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What You Need To Know About Schizophrenia

40-year-old Queensland man Joel Cauchi, who was responsible for the Bondi stabbings over the weekend, was diagnosed with schizophrenia as a teenager.

Just because someone experiences schizophrenia, it does not mean that they will be violent and a danger to the community.

Professor Patrick McGorry joins The Briefing to tell us what schizophrenia is, and the struggles of managing it:

Cauchi spent more than 20 years trying to navigate life while suffering from his mental illness.

“Schizophrenia affects all areas of a person’s mental functioning,” McGorry says. “Their perception of the world can be very distorted by hallucinations and perceptual disturbances.”

“They can have delusional beliefs – they can be persecuted by known or unknown people when that’s not actually occurring.”

Symptoms can be mild, and most people suffering from schizophrenia are not dangerous. However if the illness is not picked up it can become more entrenched and take over the person’s behaviour.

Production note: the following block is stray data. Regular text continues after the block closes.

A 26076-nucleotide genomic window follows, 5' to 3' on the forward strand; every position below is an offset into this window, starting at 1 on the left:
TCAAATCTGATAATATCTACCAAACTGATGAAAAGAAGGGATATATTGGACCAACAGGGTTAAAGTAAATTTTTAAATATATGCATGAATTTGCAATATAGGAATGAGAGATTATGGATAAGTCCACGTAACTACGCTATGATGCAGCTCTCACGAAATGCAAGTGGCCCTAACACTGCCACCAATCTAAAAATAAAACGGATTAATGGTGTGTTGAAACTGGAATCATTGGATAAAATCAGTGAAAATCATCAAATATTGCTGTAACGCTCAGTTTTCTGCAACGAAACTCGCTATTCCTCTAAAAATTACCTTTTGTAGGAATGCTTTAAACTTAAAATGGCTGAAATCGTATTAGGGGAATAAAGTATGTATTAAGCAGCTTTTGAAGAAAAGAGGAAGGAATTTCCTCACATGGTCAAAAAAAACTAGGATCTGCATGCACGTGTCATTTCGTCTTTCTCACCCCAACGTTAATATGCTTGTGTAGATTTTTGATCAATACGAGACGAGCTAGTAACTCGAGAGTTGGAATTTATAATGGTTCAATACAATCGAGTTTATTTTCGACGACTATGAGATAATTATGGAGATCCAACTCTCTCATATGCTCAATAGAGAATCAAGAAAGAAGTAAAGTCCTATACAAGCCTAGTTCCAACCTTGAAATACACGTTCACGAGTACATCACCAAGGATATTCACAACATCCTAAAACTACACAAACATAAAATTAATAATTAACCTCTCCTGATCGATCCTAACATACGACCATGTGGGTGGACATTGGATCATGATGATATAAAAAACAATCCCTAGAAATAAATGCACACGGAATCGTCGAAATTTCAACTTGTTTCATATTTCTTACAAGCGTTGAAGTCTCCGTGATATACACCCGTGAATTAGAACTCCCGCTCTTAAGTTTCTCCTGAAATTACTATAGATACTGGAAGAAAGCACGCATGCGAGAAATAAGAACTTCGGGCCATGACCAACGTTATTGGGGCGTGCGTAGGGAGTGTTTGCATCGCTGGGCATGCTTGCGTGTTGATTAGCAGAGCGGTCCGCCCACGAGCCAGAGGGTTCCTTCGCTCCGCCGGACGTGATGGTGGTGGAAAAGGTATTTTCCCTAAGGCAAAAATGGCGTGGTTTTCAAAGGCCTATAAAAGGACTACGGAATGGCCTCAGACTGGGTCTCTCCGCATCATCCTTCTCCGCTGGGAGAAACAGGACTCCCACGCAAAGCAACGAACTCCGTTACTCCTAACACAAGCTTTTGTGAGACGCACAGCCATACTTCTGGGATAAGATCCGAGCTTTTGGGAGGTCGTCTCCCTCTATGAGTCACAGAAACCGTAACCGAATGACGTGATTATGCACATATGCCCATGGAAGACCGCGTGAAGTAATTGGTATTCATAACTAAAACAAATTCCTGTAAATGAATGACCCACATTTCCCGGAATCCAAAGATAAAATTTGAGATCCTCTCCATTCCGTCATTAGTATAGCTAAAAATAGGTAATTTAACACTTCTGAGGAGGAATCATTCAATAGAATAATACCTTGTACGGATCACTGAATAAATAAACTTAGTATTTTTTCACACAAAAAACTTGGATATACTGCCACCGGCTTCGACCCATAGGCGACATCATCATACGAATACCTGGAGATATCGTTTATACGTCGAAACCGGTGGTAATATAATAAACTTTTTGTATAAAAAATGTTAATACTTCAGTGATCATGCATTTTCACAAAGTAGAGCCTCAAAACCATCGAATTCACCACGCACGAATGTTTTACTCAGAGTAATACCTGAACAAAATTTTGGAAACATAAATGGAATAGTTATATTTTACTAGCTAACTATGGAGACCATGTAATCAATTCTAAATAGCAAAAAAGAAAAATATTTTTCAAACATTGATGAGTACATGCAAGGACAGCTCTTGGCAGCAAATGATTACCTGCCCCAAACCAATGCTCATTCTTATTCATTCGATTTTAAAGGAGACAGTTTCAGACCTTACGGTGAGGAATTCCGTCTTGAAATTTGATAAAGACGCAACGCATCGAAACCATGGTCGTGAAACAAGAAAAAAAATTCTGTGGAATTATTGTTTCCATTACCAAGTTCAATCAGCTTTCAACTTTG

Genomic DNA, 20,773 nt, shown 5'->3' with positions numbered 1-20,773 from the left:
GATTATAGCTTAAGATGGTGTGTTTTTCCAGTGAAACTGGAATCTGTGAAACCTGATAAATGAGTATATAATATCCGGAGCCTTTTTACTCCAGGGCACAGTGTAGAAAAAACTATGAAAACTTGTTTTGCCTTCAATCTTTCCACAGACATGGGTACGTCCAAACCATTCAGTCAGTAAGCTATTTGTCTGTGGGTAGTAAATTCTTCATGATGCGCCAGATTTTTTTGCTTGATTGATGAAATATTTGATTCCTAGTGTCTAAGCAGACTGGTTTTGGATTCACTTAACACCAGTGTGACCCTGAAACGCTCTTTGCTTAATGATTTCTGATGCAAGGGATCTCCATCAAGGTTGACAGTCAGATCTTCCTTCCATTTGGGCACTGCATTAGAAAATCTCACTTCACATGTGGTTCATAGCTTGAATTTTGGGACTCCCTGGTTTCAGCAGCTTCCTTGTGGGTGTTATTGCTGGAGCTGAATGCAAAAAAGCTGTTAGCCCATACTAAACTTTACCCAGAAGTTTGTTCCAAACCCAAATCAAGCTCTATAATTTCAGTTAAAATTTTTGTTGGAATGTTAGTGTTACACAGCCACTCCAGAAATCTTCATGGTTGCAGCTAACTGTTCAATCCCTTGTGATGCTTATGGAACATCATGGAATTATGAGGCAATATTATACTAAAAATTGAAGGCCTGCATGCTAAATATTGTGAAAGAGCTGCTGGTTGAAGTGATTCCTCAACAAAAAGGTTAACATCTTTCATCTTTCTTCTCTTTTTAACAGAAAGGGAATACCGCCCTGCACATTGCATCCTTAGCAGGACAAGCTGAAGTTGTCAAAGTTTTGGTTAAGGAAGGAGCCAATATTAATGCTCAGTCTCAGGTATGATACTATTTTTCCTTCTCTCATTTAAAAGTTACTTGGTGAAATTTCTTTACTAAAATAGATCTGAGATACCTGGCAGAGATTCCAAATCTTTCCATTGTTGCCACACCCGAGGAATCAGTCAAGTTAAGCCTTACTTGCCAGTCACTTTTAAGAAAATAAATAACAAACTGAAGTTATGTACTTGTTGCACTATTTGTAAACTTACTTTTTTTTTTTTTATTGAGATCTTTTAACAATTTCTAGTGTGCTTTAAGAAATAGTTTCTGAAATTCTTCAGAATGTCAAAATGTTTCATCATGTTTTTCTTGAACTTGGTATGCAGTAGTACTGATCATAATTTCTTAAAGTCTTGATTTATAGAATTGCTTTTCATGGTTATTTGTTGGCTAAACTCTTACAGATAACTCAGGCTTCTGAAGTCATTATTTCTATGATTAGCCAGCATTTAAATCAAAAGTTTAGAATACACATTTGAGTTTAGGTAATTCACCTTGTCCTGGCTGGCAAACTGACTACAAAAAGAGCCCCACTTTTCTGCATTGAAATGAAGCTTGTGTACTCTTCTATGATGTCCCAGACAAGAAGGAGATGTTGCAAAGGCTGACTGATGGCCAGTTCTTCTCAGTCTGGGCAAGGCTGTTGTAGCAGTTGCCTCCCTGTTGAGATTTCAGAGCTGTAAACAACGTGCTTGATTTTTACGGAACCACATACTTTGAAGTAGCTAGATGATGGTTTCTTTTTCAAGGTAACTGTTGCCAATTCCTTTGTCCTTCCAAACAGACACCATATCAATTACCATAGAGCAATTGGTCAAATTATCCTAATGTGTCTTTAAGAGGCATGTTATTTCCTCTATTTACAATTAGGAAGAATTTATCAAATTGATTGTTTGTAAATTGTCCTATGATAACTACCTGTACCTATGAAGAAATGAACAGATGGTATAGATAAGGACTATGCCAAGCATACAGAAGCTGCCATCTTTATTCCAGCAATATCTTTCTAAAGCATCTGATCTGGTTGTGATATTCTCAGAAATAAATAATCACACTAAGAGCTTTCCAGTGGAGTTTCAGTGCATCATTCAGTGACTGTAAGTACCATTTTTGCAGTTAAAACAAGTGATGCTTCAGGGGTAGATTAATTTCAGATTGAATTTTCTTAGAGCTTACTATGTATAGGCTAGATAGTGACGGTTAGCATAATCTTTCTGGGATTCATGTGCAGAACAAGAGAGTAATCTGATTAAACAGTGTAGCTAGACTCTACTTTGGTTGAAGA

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“It’s not because they’re bad people or [have] a character problem,” McGorry says. “The illness affects their brain and behaviour in such a way that poses a risk to themselves and others.”

McGorry says the way to reduce community risk is by treating everybody effectively, rather than screening for violence.

“There are a lot of other forms of treatment, not just drug therapies,” McGorry says, including “psychological therapies, social therapies, even practical vocational recovery programs that help them return to study or work when they get better.”

However the underfunded mental health services available in Australia mean that these therapies are scarcely available.

McGorry is a former Australian of the Year and is currently executive director of Origin, a mental health crisis service for young people.

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